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THE CALENDAR JOURNEYSANTAFE: VERONICA GARCIA Collected Works Bookstore and Coffeehouse 202 Galisteo St., 988-4226 Garcia, superintendent of Santa Fe Public schools, has pushed for education reforms like increased funding and school-based health clinics. She speaks about the changes she's made and those she has planned for the future. 11 am, free

EVENTS RAILYARD ARTISAN MARKET Santa Fe Farmers Market 1607 Paseo de Peralta, 983-4098 Hit the market and peruse a variety of handmade artworks representing mediums like sculpture, painting and ceramics, all made by artists living in Santa Fe. 10 am-4 pm, free

MUSIC New Mexico’s #1 Tamale Makers Since 1955. Tamales Are Still Made The Original Way... By Han d.

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CACTUS SLIM & THE GOATHEADS Mine Shaft Tavern 2846 Hwy. 14, Madrid, 473-0743 Rock and blues on the deck. Pos3a’spm, free DOUG MONTGOMERY Vanessie 427 W Water St., 982-9966 Piano tunes including classical, standards, pop and originals. 6:30 pm, free DULCIMETRIX Santa Fe Public Library (Southside) 6599 Jaguar Drive, 955-2820 Banjo, upright bass and guitar are some of the instruments on which this band plays a set of Irish, Celtic and Americana gospel tunes. 1 pm, free SANTA FE PRO MUSICA: BEETHOVEN PIANO CONCERTOS Lensic Performing Arts Center 211 W San Francisco St., 988-1234 Santa Fe Pro Musica’s 35th-anniversary concert New Mexico’s #1 Tamale finale featuring dynamic piaMakers Since 1955. Anne-Marie McDermott, Posa’s Tamales Are Stillnist Made who performs three of five of The Original Way... By Hand . Beethoven’s celebrated Piano Concertos. 3 pm, $20-$75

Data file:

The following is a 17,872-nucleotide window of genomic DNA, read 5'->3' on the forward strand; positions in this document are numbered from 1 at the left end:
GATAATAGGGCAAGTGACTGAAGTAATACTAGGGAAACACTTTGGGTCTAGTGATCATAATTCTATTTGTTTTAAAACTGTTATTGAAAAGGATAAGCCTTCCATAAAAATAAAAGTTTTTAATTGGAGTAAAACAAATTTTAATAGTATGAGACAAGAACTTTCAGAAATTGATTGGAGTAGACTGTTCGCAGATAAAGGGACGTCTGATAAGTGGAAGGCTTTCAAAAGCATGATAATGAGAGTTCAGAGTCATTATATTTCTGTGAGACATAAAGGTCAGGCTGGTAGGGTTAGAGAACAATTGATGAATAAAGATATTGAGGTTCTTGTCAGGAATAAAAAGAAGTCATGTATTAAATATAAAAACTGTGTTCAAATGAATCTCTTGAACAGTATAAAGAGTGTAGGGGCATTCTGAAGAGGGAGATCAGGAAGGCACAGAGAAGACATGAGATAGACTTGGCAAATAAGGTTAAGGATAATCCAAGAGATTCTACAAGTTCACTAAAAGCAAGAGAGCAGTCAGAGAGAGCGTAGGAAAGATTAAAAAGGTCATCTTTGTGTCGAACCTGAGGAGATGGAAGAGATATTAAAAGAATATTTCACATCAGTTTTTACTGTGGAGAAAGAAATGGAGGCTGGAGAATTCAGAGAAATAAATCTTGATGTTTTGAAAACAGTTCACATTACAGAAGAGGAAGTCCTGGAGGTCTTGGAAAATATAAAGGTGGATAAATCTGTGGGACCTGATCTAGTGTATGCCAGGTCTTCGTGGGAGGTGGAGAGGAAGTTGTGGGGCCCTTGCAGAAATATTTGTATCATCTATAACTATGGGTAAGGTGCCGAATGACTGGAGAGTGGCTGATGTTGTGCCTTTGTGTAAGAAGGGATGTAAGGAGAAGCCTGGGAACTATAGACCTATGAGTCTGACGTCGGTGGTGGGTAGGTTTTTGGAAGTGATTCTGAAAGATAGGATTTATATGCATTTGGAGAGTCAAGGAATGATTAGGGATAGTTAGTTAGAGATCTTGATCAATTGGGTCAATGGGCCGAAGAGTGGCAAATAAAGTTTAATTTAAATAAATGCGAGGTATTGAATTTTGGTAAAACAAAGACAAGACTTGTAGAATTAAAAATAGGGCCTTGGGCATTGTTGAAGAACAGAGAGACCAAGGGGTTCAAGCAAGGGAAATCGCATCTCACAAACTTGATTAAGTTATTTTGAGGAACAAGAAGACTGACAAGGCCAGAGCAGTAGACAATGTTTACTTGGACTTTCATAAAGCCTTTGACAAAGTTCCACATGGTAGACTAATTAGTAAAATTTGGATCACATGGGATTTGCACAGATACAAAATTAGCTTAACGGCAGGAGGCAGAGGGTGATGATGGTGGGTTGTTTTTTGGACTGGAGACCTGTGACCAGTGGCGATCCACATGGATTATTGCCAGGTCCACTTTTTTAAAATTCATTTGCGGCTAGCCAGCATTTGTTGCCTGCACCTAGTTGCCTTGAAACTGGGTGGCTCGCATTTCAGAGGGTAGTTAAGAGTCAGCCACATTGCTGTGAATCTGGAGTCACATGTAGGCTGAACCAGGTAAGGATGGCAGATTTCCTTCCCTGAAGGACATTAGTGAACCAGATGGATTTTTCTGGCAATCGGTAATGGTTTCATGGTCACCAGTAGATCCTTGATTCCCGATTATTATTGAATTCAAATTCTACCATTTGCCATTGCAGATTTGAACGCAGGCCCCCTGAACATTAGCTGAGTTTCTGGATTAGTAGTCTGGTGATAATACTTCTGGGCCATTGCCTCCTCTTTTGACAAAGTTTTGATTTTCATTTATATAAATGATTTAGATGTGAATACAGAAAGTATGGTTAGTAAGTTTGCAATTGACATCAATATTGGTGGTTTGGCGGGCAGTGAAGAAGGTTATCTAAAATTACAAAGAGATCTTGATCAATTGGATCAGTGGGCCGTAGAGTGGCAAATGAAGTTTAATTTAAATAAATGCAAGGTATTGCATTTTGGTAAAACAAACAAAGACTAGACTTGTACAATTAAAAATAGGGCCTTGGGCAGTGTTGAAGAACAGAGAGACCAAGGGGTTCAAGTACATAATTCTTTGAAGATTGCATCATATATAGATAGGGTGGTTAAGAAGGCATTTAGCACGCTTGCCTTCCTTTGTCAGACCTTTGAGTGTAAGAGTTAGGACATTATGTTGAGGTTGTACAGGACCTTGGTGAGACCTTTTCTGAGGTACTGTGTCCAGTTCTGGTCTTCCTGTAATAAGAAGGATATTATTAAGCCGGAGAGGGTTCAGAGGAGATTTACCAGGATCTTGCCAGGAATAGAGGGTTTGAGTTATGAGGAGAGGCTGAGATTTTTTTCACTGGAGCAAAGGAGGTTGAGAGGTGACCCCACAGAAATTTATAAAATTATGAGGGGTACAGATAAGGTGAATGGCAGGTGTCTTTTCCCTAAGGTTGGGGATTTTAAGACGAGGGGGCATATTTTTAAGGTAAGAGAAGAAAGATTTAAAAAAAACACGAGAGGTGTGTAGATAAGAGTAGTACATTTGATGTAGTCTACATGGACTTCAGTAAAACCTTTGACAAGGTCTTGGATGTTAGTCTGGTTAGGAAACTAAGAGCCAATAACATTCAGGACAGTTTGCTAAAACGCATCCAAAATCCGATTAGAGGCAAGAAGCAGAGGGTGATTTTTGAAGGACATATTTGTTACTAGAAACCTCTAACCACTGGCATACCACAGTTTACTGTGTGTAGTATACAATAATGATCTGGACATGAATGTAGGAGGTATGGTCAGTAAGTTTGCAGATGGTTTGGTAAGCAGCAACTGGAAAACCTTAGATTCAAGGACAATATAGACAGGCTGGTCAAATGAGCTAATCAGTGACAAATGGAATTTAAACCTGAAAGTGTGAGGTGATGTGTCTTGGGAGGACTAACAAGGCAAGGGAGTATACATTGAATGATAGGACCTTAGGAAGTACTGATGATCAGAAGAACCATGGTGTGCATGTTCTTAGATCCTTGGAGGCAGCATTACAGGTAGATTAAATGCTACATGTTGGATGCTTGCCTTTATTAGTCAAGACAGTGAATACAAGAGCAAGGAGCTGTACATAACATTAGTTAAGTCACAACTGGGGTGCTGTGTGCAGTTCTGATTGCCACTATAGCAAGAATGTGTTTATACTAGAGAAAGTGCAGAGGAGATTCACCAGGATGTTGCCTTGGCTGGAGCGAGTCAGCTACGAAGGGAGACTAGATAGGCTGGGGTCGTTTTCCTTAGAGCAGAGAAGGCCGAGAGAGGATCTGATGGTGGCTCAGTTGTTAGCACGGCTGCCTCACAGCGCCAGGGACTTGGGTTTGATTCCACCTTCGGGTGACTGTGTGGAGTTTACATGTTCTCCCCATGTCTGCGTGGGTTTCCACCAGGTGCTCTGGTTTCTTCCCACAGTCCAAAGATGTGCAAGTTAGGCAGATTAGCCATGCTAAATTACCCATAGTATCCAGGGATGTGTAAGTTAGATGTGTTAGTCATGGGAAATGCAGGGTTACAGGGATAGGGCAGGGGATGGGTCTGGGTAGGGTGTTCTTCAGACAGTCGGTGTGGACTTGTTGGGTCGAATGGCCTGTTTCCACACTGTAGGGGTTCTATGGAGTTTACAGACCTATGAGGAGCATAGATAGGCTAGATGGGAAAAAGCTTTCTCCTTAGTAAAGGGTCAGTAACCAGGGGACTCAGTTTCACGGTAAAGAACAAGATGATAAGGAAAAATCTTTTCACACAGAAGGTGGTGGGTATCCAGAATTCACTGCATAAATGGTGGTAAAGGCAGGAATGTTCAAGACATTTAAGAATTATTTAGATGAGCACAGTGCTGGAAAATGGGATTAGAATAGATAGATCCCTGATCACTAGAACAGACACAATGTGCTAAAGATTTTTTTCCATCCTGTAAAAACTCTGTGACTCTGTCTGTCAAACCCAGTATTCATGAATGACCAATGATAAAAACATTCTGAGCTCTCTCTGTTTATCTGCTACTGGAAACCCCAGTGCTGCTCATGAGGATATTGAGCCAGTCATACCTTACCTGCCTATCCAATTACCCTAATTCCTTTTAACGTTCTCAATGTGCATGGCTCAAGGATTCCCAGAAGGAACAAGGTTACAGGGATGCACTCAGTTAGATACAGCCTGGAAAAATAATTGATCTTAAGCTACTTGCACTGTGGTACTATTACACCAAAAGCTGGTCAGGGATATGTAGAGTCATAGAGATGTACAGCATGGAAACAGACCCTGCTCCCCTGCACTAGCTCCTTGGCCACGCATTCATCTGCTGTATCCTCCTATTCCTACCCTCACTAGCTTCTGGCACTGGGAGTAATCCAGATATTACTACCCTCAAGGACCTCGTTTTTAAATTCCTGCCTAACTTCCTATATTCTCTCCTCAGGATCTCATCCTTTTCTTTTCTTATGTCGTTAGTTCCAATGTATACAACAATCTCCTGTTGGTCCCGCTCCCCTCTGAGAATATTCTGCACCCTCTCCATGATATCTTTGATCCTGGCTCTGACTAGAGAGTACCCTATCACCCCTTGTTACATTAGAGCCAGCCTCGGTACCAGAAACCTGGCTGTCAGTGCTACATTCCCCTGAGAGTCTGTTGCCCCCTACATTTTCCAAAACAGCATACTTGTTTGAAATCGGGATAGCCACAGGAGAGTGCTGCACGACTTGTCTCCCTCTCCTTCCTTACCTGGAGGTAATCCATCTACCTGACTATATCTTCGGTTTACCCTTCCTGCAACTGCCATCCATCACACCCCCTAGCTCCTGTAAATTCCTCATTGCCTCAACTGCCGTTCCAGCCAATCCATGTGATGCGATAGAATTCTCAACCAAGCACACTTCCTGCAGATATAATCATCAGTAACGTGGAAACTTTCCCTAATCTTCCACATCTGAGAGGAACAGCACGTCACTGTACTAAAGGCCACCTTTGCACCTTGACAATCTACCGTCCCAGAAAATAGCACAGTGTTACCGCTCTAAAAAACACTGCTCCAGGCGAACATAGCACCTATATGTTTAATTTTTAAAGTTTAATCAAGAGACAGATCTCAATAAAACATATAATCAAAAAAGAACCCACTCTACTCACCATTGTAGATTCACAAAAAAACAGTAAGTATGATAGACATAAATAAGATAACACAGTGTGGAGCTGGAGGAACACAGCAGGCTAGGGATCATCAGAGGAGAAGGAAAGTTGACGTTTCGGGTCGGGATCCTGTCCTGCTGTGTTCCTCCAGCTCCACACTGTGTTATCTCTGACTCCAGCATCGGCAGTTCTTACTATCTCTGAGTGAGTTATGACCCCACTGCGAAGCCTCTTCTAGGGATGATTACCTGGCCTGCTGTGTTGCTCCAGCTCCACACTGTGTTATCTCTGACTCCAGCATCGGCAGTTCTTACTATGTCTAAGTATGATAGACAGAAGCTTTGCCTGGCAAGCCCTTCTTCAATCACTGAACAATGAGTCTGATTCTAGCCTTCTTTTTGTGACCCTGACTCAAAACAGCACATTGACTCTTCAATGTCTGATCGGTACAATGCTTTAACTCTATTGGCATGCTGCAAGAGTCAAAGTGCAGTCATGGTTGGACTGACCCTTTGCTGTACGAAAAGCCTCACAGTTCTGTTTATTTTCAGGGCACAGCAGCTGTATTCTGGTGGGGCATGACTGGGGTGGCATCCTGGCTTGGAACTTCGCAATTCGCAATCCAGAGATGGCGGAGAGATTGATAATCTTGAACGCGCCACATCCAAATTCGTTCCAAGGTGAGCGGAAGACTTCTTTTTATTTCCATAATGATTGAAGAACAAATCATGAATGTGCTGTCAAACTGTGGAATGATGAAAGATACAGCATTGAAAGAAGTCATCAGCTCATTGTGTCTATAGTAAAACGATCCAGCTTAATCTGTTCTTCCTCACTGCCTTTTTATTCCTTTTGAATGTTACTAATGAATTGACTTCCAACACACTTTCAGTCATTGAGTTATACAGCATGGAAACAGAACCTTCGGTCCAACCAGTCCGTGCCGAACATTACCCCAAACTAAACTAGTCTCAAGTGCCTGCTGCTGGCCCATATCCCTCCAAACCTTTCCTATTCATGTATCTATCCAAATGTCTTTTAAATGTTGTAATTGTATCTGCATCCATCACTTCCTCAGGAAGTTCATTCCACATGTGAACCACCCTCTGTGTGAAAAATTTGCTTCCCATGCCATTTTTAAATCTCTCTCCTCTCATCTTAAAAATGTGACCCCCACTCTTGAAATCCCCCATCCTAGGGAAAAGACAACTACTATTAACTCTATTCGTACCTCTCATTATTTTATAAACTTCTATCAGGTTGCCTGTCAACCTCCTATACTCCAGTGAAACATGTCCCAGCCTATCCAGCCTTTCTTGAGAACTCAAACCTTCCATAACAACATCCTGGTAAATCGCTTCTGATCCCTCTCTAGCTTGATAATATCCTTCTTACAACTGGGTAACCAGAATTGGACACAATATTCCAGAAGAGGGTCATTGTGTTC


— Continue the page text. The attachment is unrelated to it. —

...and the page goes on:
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PIE Adobe Rose Theatre 1213 Parkway Drive, 629-8688 Apollo Garcia Orellana, John Flax, Tara Khozein and Danielle Reddick wrote this play that presents an extremely abridged version of human history. Directed by Kent Kirkpatrick. 2 pm, $12-$25 THE MERRY WIVES OF WINDSOR Warehouse 21 1614 Paseo de Peralta, 989-4423 The Santa Fe Shakespeare Society presents this immortal comedy of love and trickery. 4 pm, $20 THE MOTHERFUCKER WITH THE HAT Teatro Paraguas 3205 Calle Marie, 424-1601 This high-octane verbal cage match tells a story of struggles with addiction, friendship, love, and the challenges of adulthood. 2 pm, $12-$20 THE THREEPENNY OPERA Greer Garson Theatre at Santa Fe University of Art and Design 1600 St. Michael's Drive, 473-6439 Set in Victorian England, this classic musical satire written by Bertolt Brecht tells the story of woe in a capitalist society. Kenn McLaughlin makes his debut as director at the theater. 7 pm, $5-$15 THE WIZARD OF OZ Santa Fe Performing Arts 1050 Old Pecos Trail, 982-7992 Go to Oz with Dorothy, Toto and more in this nonmusical version performed by the local kids. Oz is probably a much less creepy place when people aren’t randomly busting into song for no reason. 2 pm, $8